Rated PG-13. Running time: 2 hours 10 min.
Our content ratings (0-10): Violence 5; Language 1; Sex/Nudity 1.
Our star rating (0-5): 4.5
As he came near and saw the city, he wept over it, saying, ‘If you, even you, had only recognized on this day the things that make for peace! But now they are hidden from your eyes.
Director Matt Reeves achieves what few filmmakers do—he makes a sequel better than its predecessor! Much as I liked 2011’s Rise of the Planet of the Apes, the new film delves into themes of trust, group conflict, and peacemaking better than either Rise or the many Planet of the Apes films that came out in the last century. The special effects and sets—transforming actors believably into apes and San Francisco’s ruined cityscape—set this film apart, but even more special is the literate script by Rick Jaffa, Amanda Silver, and Mark Bomback. For pure escapism, the slightly more than two hours spent immersed in the story will fly by, turning your mind away from your own troubles and concerns. And yet, the story is so insightful that it will turn your refreshed mind to reflect upon the need for trust amidst the all too similar conflicts going on today—locally and around the world.
This film begins about ten years after Rise ended, with an opening montage of world news reports of global catastrophe: a virus (called “Simian flu”) that escaped the laboratory in the earlier film has killed off most of the world’s human population. The genetically enhanced apes that escaped at the climax of Rise have been living in the Muir Woods north of San Francisco. They have built a crude yet large settlement, learned to use fire and weapons, and a few of them, horses. The ape that was raised and taught to speak by Will Rodman in the earlier film, Caesar (Andy Serkis), is the head of the 2000 or so apes. They are quite a diverse group, consisting of orangutans, gorillas, bonobos, and others.
A real culture is in its infant stage now that Caesar apparently has taught others to speak a rudimentary language. This consists of a combination of human words, signs, and facial expressions, translated in the film nicely for us by subtitles. A code of morals is also in existence: we see printed out, as well as announced several times, “Ape do not kill apes.” The tribe lives on what they can hunt, such as a herd of elk, and quickly come together if a predator, such as a giant bear in one exciting scene, should threaten them.
Caesar has a family, a pregnant wife and an adolescent son Blue Eyes (Nick Thurston), the latter feeling badly about himself due to some failures. The other apes that we will get to know well are Koba (Tony Kebbell), a good friend who was treated very badly in a human laboratory, and Maurice (Karin Konoval), a large orangutan who seems to be the tribe’s wise man and teacher of the young. Thus far the apes have had no contact with humans, for which Caesar is relieved.
Down in what remains of San Francisco humans lead a subsistence life under the guidance of Dreyfus (Gary Oldman) who was once in the military. Like many humans, he blames the apes for the plague that wiped out most of humanity, even though it was a human lab that was experimenting on the apes at the time. Malcolm (Jason Clarke), a widower with a teenaged son (Kodi Smit-McPhee), was once an architect. He has worked with Dreyfus to develop a plan to trek up into the mountains to re-activate a hydro dam, thus bringing electricity back to the city. Malcolm, his nurse girlfriend Ellie (Keri Russell), insecure son (an interesting parallel to that of Caesar and Blue Eyes), along with Carver (Kirk Acevedo) and a few others, set out into the hills to locate the dam. The apes discover and surround them, many of the latter wanting to fight. Fortunately they listen to Caesar, who wants to avoid violence if possible. Malcolm pleads that they be allowed to proceed to the dam, and, to the consternation of Koba, Caesar agrees, provided the humans turn over their weapons. It is a great scene in which an ape smash one of the guns to pieces. The humans do manage to repair the hydro equipment at the dam, and down in San Francisco, the lights come on again amidst joyful acclaim.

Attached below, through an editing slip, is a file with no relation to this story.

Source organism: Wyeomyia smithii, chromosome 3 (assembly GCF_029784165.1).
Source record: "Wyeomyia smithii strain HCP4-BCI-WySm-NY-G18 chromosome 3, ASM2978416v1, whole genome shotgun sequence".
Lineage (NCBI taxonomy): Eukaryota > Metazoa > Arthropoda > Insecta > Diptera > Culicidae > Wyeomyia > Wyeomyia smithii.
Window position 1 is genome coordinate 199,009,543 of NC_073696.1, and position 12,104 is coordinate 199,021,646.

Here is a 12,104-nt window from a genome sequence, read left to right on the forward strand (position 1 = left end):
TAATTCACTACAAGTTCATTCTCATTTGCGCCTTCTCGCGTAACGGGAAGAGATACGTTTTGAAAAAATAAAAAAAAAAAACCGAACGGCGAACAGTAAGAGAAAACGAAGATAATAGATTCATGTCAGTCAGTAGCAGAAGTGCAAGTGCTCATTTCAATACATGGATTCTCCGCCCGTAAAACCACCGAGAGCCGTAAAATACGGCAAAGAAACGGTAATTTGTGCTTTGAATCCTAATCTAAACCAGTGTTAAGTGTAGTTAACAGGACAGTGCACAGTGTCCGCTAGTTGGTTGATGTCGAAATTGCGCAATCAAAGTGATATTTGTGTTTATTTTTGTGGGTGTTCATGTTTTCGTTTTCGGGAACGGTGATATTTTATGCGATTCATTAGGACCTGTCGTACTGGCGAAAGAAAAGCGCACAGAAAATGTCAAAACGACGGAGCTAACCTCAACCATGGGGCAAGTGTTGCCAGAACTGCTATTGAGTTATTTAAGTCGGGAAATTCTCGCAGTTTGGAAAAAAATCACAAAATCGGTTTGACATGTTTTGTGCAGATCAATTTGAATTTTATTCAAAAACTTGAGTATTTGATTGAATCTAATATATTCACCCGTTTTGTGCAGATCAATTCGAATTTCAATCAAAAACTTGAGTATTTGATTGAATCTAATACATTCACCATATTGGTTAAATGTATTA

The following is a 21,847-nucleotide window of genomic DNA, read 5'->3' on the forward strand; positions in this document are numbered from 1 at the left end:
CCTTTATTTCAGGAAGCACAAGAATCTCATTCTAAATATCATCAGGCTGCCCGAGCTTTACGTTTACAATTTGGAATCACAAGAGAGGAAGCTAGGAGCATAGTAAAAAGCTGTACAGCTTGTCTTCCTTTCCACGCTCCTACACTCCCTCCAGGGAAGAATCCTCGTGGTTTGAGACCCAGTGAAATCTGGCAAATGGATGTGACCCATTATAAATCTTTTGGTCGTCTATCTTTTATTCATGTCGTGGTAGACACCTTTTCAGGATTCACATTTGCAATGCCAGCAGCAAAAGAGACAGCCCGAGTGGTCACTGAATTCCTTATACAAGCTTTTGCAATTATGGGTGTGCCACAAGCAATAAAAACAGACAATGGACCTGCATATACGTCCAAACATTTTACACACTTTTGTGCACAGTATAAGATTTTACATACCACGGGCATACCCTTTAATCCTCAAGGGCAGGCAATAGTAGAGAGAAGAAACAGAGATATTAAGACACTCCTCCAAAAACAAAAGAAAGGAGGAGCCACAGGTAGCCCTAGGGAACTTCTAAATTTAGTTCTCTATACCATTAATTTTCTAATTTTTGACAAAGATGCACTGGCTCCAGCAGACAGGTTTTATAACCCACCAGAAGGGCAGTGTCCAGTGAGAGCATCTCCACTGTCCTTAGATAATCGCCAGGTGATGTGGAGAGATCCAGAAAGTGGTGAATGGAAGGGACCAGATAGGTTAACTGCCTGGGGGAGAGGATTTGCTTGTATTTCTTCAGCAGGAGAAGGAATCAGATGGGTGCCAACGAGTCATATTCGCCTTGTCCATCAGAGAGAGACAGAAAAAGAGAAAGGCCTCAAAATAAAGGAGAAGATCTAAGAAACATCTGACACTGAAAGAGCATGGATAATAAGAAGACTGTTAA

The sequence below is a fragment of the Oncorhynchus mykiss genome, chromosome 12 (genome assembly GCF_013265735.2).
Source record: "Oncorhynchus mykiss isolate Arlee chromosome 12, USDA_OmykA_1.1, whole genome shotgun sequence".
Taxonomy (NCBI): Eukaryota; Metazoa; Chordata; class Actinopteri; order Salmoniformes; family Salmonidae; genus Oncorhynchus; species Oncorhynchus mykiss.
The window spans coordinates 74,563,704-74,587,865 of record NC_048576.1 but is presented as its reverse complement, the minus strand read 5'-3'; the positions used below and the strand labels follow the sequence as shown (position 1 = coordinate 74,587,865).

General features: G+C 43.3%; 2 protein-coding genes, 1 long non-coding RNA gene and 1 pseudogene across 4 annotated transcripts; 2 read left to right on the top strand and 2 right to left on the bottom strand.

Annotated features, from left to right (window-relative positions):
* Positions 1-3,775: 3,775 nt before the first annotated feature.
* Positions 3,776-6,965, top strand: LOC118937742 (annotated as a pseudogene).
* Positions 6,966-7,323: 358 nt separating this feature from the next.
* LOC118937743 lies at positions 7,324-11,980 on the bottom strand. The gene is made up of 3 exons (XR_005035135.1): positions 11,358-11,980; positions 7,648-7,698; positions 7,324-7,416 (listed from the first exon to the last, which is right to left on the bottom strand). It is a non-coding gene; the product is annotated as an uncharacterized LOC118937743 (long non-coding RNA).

It is much easier to light up a city than it is to enlighten the mind, whether of humans or genetically enhanced apes. Caesar wonders if he can trust Malcolm. Koba is certain that he cannot. Caesar and his followers want peace, and want to trust the humans despite misgivings. Koba vividly remembers his treatment by humans in their cruel laboratories, and so is certain that the humans can never be trusted. On the human side, Malcolm also wants to trust Caesar, whereas Carver is like the old Westerners in regard to Native Americans—“The only good Indian (ape) is a dead Indian (ape).” For a while a fragile peace holds, until…Guess which two of the above four manage to scuttle the uneasy truce?
As we saw during the Cold War, trust is vital to getting along with a perceived enemy. President Reagan made his famous statement, “Trust, but verify,” and no doubt the Soviets felt the same way about us. It takes time and much effort to build a trust that can lead to reconciliation, and but a moment to destroy that trust, as we see in the film. The movie also shows that we can learn from calamity and grow in maturity. When Koba follows the path of hatred against humans, Caesar tells Malcolm, “I always think ape is better than human, I see now how like them we are.” And so they are. It is something we would do well to remember when judging our own enemies, whether personal or national.
Discussion questions with this review will be available in the August Visual Parables journal. The journal also includes many extras–book reviews, the use of films for church seasons, a lectionary related column, and more. Check it out at The Store.